Is our high performance internet sorcery, just tricks, clever configuration, or something else? One thing is for sure, there are a lot of theories out there as to how we achieved faster server speed compared to everyone else. In this article I’m going to do my best to describe what we’re doing so that anyone can understand.
Table of contents
- The universal speed limit
- What is server speed?
- Making lightweight hosting
- What can be done to make hosting platforms lightweight?
- Implementing cutting edge
- Nothing of this is important
The universal speed limit
To fully understand our way of thinking, we must first understand the basics of a computer.
Every computer, whether a server or a laptop, has roughly the same starting point when it comes to speed; the CPU clock speed. Any computer’s maximum speed is limited by the clock speed of the CPU. Servebolt doesn’t have magic CPUs that are faster than all our competitors. We buy our CPUs from the same companies like everyone else; AMD and Intel. So what have we done to make our hosting faster than the alternatives?
Most people nowadays know that 2GHz is faster than 1GHz, 3GHz is faster than 2GHz and so on. But what are these GHz, or Gigahertz, everyone talks about when discussing CPU? CPU Clock Speed is a measure of how many CPU Clock Cycles, or simply “Cycles”, a CPU can run within 1 second. Within this cycle the CPU can do one simple operation, like addition or subtraction. If you had a CPU that could do one Cycle per second, you would have a 1Hz CPU. Luckily, we have CPU speeds way higher than 1Hz.
Now, let’s say you need 1 billion Cycles to deliver a website to a visitor. If you have a 1GHz CPU, that would take 1 second. If you have a 2 GHz CPU it would take half a second. And so on. If you’re a technical person, you know that there is more to it but let’s keep it simple for the sake of the example. So if you want to speed things up you have two options; getting a CPU with a higher clock speed (more cycles per second), or decreasing the number of cycles needed to complete whatever task you set it to do. Like delivering a website. The problem is you really only have one choice because CPU’s haven’t increased in speed for a long time.
What is server speed?
The way we see it, server speed is about both of the above. The speed of the hardware and the amount of computing needed to complete the task of delivering a webpage. You might not believe this, but all hosting companies, at least the performance-focused ones, use roughly the same CPUs. So that means we all have roughly the same hard limit when it comes to CPU speed. But when you benchmark, as ReviewSignal does, you see major differences in loading time of a website. That raises a lot of questions. One being; if you all use the same CPUs, shouldn’t you all have the same speed?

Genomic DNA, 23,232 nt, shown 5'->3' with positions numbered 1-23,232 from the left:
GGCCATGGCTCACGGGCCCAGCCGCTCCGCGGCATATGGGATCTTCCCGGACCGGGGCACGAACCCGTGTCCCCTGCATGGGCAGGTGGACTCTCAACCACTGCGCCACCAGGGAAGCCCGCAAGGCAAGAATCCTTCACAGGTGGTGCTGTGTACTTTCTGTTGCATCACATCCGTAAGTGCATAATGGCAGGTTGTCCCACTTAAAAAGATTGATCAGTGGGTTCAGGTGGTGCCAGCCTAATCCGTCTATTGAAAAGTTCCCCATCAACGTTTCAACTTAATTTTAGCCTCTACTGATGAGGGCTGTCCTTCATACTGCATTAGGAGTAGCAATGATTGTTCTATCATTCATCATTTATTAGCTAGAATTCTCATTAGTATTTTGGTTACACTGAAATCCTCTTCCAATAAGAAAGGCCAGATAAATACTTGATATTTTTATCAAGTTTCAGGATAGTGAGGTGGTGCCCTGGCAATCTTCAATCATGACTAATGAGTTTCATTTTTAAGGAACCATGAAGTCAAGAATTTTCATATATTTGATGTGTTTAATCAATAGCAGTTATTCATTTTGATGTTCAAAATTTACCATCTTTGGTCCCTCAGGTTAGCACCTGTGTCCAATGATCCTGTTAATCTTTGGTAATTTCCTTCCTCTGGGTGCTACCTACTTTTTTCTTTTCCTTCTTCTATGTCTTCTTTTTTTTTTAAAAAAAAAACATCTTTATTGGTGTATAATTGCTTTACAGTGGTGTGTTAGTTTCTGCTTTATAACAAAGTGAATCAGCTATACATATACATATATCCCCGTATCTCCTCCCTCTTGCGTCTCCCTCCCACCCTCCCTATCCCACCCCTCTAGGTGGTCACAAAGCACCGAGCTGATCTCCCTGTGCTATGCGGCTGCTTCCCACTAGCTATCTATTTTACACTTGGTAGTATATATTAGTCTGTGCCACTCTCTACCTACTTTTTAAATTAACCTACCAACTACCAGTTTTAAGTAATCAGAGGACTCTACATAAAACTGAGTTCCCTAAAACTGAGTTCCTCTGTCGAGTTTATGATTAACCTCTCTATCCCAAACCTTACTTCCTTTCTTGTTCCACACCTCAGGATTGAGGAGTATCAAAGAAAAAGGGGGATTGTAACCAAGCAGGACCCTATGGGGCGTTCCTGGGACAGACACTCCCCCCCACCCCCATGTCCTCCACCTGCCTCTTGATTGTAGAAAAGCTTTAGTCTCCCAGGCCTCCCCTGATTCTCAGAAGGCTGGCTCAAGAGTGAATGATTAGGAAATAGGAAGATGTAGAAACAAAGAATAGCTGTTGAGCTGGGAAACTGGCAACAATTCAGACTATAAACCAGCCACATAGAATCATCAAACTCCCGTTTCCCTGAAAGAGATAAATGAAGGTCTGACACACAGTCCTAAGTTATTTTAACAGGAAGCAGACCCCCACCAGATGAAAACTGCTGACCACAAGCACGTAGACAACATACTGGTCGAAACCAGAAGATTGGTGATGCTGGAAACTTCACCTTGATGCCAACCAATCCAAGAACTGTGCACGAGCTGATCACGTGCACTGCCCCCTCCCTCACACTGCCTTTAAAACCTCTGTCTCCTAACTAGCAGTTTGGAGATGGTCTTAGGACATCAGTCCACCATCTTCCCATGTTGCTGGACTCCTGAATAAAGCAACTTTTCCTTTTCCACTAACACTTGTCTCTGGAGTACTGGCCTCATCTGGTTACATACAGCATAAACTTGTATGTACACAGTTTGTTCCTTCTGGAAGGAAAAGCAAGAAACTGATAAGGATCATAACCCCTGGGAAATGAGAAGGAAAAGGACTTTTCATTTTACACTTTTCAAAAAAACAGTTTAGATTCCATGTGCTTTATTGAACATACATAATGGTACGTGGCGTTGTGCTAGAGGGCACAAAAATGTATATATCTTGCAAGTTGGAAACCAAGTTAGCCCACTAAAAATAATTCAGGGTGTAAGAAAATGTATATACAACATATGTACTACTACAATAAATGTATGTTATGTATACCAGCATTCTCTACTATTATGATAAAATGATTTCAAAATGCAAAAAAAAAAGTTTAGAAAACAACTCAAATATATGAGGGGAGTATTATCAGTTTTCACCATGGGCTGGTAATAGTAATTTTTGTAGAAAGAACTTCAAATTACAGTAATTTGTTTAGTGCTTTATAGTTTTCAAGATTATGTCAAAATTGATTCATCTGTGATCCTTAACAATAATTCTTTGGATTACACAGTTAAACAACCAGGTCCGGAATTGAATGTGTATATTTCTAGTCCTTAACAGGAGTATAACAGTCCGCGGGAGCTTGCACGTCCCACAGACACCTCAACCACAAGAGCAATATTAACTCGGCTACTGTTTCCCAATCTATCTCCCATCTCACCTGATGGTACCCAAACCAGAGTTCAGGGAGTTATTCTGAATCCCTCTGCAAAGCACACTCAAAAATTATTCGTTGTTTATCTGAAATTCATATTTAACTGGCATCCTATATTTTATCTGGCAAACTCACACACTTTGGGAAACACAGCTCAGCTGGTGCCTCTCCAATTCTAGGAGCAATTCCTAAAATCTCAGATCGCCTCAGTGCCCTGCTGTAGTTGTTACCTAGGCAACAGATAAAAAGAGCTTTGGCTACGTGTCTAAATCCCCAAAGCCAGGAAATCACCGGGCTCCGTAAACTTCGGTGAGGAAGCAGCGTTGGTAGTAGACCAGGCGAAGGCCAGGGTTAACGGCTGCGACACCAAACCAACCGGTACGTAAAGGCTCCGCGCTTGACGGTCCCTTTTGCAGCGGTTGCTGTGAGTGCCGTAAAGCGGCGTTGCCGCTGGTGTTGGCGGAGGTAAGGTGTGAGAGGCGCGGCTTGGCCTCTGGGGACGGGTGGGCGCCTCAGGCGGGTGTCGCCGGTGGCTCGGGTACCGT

Making lightweight hosting
A common selling point for server-side software, like plugins or themes for WordPress, modules or themes for Magento, or any other type of server-side applications that you can install is this one word; is being lightweight. Most have understood by now that when something is lightweight it’s faster. It has less bloat, deadweight, or whatever you want to name code that is not really needed. But lightweight is not a word that is common in the hosting industry when we talk about hosting stacks and hosting software. That’s most likely because everyone is running the same software, or close to the same software. So the weight is not light or lighter. It’s even. That’s not a selling point.
We don’t want to have “even weight” and be the clog when you come to us to host your brand new, lightweight, website. We need to make our part lightweight as well.
What can be done to make hosting platforms lightweight?
To deliver a website to a visitor, a lot of software is needed. All software is code. Obviously, your website’s code (i.e WordPress, your theme, and plugins) needs to run. This code is run through a code processor, which is also built by code. To deliver a website you also need a web server, also built with code. Maybe you have security measures in place on the server, server administration tools like cPanel and Plesk, and the list goes on. It is all software and code. Everything runs inside an Operating System (OS), which is also code.
Long story short, there is a lot of code that needs to run to deliver one single page to one single visitor. All code ends up being operations on the CPU, requiring CPU Cycles to compute. The more code, the more CPU Cycles. Is all this code needed for the task of delivering a page to a visitor? Or is some of this code bloat or deadweight?
The way we have achieved the extreme performance you see in the Servebolt Cloud is to minimize the weight of the software that is needed to deliver a website. This software is in addition to the code that makes up your website, like the web server software, the code processor for PHP, and so on. More lightweight software means fewer CPU Cycles required to finish the delivery of one page to one visitor. We can’t slim down the code you bring – which makes up your website. But we can, and have, slimmed down everything else.
We don’t do on-server server administration
One major thing we have removed from the servers, compared to most other hosting alternatives, is server administration. We see running server administration software on the server as bloat. Instead, we do server administration centrally, and deploy configuration from a central “command center”. Our “command center” is what you send commands to when you do changes in our control panel at admin.servebolt.com. Running server administration in a centralized way relieves the server of the need to run the code you need to have an API or a GUI to configure your hosting through. This is why we with 100% certainty can say: Servebolt is faster than any cPanel/Plesk hosting or similar.
We don’t utilize virtualization